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Tuesday, July 22, 2008

Apple: Smashed, as Expected

This is an update on the post Can’t Resist Apple: Way Too Ripe, Way Too Juicy, Update1, Update2 and Update3.

I ended my last update with the following: “Apple (AAPL) rolled over and broke DOWN yesterday, falling $7.55 (4.18%) to $173.26.”

After releasing earnings last night, AAPL dropped almost 10% after hours, shattering all support levels. AAPL is now below the 20, 50 and 200 day EMAs, (blue, red and green lines). The $150 area my provide support as it is the 38.2% Fibonacci level.

I will take some profits around here, keeping my core short position and will add to that position on bounces.

Apple Falls on Outlook, Questions About Jobs's Health (Update2): “Apple Inc. fell 9.8 percent in early trading after its forecast for the back-to-school shopping season missed analysts' projections and questions resurfaced about Chief Executive Officer Steve Jobs's health.

Fourth-quarter profit will be $1 a share as sales climb to $7.8 billion, Cupertino, California-based Apple said yesterday. That compares with analysts' average estimates of $1.24 a share in profit and $8.3 billion in sales in a Bloomberg survey.

A slowing economy may make it harder for Apple to repeat its success in the quarter just ended, when it posted record sales of Macintosh computers and iPhones and better-than-expected demand for iPod media players. Back-to-school promotions and new product development also will curb profit margins, Apple said.”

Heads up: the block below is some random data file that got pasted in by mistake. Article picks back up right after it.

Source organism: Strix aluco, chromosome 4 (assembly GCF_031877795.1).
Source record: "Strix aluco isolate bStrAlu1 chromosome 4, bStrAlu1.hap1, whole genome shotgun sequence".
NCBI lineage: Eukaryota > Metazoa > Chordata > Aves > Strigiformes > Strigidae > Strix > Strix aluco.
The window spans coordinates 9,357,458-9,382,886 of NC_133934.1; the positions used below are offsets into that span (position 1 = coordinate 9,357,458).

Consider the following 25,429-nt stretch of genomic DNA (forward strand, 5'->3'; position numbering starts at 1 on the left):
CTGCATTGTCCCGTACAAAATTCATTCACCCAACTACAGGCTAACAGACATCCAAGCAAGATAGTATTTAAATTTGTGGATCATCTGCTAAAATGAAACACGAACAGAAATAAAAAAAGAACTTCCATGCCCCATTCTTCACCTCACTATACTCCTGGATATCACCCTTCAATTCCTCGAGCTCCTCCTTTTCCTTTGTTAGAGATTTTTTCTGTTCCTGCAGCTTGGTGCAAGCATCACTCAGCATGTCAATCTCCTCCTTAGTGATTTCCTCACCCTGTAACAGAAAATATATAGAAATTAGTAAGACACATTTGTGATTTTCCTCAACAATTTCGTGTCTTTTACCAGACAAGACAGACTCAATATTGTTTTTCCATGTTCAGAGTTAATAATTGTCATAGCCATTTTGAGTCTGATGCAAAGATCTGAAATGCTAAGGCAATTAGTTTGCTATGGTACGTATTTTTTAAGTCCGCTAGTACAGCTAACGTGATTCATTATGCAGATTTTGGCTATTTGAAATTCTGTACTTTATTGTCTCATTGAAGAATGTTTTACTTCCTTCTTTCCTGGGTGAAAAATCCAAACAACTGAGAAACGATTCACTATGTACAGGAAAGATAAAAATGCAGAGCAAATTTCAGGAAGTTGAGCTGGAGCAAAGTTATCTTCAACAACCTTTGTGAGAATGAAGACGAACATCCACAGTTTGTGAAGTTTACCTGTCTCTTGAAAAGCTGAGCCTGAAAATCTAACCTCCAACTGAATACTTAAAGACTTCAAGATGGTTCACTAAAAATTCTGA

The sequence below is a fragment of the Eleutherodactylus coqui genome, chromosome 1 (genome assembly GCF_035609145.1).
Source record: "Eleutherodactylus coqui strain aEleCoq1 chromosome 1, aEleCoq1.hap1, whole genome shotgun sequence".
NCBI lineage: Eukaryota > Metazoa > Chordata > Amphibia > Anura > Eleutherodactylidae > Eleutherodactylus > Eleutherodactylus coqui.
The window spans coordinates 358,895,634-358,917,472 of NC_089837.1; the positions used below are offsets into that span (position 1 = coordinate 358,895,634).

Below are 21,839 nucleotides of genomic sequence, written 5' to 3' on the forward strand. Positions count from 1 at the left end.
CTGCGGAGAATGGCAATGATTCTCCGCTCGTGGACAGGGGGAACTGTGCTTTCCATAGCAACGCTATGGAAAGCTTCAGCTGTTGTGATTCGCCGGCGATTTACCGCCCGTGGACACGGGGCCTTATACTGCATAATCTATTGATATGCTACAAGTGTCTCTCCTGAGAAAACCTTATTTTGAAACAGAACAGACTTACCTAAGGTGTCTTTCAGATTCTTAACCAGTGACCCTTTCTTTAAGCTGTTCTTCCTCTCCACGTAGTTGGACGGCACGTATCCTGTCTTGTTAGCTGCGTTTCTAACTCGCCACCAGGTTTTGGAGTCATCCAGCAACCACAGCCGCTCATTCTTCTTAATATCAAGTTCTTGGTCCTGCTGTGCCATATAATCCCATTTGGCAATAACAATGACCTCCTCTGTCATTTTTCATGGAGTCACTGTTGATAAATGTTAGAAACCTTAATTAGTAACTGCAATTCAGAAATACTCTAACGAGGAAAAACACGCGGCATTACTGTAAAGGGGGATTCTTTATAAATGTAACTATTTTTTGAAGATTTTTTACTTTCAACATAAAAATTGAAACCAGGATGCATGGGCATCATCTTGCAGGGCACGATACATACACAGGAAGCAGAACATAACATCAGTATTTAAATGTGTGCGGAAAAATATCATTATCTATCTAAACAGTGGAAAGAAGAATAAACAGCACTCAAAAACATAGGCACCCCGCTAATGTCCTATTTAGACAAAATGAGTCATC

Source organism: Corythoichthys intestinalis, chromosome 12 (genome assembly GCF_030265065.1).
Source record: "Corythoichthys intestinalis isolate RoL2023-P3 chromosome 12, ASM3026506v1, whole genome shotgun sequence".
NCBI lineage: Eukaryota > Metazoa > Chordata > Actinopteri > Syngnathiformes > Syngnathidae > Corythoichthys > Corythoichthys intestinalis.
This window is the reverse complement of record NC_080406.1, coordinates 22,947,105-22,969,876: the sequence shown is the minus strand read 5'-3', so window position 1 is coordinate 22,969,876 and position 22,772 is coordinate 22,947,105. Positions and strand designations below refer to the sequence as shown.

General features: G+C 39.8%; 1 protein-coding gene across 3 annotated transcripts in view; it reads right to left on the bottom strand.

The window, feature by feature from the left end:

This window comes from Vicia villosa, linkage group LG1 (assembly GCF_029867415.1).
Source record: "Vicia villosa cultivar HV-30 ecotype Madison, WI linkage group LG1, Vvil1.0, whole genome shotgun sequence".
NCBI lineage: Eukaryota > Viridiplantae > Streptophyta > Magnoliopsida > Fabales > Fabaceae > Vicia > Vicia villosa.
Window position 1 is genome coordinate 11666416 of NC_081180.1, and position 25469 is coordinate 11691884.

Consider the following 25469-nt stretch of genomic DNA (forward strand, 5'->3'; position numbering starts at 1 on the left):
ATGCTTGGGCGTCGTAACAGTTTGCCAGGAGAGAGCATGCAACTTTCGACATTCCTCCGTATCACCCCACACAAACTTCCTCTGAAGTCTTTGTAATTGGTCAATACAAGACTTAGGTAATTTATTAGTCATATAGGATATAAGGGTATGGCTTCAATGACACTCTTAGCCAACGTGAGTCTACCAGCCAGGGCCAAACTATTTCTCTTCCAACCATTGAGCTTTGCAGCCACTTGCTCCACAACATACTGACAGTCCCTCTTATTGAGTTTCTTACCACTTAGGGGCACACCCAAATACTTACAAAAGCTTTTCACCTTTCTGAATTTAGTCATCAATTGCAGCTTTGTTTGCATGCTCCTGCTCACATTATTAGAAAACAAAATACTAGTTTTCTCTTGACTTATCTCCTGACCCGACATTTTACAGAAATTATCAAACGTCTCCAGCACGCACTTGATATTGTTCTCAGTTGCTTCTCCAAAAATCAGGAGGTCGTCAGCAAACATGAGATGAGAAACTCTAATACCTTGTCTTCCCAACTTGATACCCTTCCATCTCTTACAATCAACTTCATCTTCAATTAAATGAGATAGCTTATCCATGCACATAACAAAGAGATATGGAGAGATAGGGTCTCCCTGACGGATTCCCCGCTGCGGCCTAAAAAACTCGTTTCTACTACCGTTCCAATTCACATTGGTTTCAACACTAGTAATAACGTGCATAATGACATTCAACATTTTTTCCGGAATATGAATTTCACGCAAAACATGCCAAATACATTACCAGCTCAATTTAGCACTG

I raged about the ‘invincible Apple’ philosophy months ago. In Update1 I ended the post with: “Ok. So, you’re house price is falling so fast you still can’t believe it and your mortgage is about to reset to a rate that ‘tastes like vomit’. You’re worried about your job security, despite the fact it costs you so much now just to drive to work that going in for a half day isn’t even worth it. You now deeply regret buying the SUV you don’t actually own, because you’ve traded your previous cars in so frequently that the lease payments on this one almost equal your pre-reset mortgage payments. How likely are you to be both willing and able to load up on shiny, expensive consumer discretionary items with big monthly costs such as the Apple iPhone?

Which is more probable, a surprise to the upside in a stock priced to perfection in a deteriorating economy or a surprise to the downside?”

Surprise. To the downside. Done and done.

Seriously though, was anything else really possible? With credit card delinquencies going vertical it doesn't really matter how fancy and cool that LUXURY, DISCRETIONARY gadget is. You still CAN'T afford it.